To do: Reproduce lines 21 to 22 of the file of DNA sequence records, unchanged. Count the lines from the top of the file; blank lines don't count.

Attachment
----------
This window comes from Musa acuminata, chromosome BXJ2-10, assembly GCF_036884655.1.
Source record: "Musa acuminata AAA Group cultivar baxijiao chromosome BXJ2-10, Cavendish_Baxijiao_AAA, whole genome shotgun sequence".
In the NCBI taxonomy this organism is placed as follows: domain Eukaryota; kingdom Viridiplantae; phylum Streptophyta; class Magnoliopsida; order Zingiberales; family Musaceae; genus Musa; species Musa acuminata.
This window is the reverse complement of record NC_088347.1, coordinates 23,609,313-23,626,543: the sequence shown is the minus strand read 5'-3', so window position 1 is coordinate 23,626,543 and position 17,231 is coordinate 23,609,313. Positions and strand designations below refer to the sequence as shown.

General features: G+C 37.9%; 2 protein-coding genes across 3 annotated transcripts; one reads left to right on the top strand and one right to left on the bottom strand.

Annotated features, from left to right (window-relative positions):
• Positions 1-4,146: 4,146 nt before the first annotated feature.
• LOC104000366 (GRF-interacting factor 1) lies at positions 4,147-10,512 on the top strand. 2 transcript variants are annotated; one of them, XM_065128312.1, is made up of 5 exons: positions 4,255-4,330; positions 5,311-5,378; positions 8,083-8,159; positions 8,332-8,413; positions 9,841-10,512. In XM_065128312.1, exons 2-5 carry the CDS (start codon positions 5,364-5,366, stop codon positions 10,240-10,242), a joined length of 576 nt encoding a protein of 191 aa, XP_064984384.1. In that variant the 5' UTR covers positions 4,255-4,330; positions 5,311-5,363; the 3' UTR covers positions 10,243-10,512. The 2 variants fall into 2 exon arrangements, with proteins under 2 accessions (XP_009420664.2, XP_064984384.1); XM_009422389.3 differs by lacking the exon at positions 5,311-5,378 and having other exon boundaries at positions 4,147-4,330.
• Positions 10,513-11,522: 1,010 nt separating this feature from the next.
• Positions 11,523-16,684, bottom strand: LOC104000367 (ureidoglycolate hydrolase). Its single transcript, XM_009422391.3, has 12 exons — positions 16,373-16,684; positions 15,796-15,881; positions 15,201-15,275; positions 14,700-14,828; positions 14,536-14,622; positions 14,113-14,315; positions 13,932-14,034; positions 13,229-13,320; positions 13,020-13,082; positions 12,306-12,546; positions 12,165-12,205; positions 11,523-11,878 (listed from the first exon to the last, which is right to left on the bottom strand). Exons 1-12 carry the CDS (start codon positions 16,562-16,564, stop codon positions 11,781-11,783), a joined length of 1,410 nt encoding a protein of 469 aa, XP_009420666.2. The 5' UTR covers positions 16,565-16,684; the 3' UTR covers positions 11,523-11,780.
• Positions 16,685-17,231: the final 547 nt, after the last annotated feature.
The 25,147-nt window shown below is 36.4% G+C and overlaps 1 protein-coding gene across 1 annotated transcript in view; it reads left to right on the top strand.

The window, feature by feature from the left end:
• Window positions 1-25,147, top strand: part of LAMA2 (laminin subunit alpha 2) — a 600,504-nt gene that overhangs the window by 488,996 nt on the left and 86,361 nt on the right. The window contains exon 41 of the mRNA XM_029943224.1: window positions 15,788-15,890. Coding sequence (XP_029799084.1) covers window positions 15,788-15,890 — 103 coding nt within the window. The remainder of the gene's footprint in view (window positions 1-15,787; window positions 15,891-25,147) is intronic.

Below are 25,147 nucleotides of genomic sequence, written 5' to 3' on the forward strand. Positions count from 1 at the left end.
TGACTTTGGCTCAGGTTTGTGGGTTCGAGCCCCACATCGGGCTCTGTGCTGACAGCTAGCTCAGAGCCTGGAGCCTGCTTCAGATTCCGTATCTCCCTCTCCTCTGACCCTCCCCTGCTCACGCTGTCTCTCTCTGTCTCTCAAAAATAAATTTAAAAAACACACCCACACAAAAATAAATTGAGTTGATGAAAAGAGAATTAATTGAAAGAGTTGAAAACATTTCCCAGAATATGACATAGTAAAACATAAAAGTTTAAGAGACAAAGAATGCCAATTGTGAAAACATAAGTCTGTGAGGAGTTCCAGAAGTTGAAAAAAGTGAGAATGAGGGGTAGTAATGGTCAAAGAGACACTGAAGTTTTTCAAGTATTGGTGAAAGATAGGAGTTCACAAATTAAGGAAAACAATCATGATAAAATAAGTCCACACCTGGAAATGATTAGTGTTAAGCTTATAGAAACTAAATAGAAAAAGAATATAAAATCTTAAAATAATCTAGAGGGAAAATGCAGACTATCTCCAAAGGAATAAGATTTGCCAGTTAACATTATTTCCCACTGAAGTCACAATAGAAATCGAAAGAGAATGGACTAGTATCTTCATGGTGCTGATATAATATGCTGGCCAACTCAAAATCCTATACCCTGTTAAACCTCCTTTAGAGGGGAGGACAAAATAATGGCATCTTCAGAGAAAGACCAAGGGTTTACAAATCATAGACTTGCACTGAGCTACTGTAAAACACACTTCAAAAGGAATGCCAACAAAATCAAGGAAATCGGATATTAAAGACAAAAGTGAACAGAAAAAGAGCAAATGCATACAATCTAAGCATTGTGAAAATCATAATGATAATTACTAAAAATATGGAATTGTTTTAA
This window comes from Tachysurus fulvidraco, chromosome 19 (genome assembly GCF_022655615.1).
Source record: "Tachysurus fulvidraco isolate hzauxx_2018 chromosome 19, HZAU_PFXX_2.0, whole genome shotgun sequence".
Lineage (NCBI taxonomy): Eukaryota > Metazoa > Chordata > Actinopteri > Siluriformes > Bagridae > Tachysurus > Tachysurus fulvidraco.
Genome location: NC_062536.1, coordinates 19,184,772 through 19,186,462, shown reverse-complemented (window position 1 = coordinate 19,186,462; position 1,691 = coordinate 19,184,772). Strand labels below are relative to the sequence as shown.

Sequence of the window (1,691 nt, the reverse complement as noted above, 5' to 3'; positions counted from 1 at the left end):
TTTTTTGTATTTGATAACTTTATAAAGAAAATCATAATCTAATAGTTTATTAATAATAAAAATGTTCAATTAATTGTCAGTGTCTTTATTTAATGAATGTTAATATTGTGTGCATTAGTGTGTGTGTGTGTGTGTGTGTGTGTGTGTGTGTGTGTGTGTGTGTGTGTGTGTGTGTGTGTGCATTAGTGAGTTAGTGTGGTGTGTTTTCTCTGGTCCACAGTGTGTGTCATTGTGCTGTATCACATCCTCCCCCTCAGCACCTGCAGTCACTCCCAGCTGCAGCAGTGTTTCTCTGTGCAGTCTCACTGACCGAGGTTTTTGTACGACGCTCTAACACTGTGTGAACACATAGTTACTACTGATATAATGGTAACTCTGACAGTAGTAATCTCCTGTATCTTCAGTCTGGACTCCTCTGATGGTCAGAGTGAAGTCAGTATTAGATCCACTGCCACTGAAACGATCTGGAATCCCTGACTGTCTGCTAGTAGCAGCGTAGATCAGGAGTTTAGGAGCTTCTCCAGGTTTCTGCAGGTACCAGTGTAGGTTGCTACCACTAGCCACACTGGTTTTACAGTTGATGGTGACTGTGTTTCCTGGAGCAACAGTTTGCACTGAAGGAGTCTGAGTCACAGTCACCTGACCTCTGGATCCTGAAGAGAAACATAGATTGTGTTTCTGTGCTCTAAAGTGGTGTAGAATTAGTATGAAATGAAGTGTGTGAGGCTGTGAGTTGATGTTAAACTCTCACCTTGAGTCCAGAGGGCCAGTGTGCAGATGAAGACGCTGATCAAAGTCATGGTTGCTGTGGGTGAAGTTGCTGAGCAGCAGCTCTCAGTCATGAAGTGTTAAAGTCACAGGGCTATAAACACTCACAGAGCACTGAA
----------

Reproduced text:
Sequence of the window (1,691 nt, the reverse complement as noted above, 5' to 3'; positions counted from 1 at the left end):
TTTTTTGTATTTGATAACTTTATAAAGAAAATCATAATCTAATAGTTTATTAATAATAAAAATGTTCAATTAATTGTCAGTGTCTTTATTTAATGAATGTTAATATTGTGTGCATTAGTGTGTGTGTGTGTGTGTGTGTGTGTGTGTGTGTGTGTGTGTGTGTGTGTGTGTGTGTGTGTGCATTAGTGAGTTAGTGTGGTGTGTTTTCTCTGGTCCACAGTGTGTGTCATTGTGCTGTATCACATCCTCCCCCTCAGCACCTGCAGTCACTCCCAGCTGCAGCAGTGTTTCTCTGTGCAGTCTCACTGACCGAGGTTTTTGTACGACGCTCTAACACTGTGTGAACACATAGTTACTACTGATATAATGGTAACTCTGACAGTAGTAATCTCCTGTATCTTCAGTCTGGACTCCTCTGATGGTCAGAGTGAAGTCAGTATTAGATCCACTGCCACTGAAACGATCTGGAATCCCTGACTGTCTGCTAGTAGCAGCGTAGATCAGGAGTTTAGGAGCTTCTCCAGGTTTCTGCAGGTACCAGTGTAGGTTGCTACCACTAGCCACACTGGTTTTACAGTTGATGGTGACTGTGTTTCCTGGAGCAACAGTTTGCACTGAAGGAGTCTGAGTCACAGTCACCTGACCTCTGGATCCTGAAGAGAAACATAGATTGTGTTTCTGTGCTCTAAAGTGGTGTAGAATTAGTATGAAATGAAGTGTGTGAGGCTGTGAGTTGATGTTAAACTCTCACCTTGAGTCCAGAGGGCCAGTGTGCAGATGAAGACGCTGATCAAAGTCATGGTTGCTGTGGGTGAAGTTGCTGAGCAGCAGCTCTCAGTCATGAAGTGTTAAAGTCACAGGGCTATAAACACTCACAGAGCACTGAA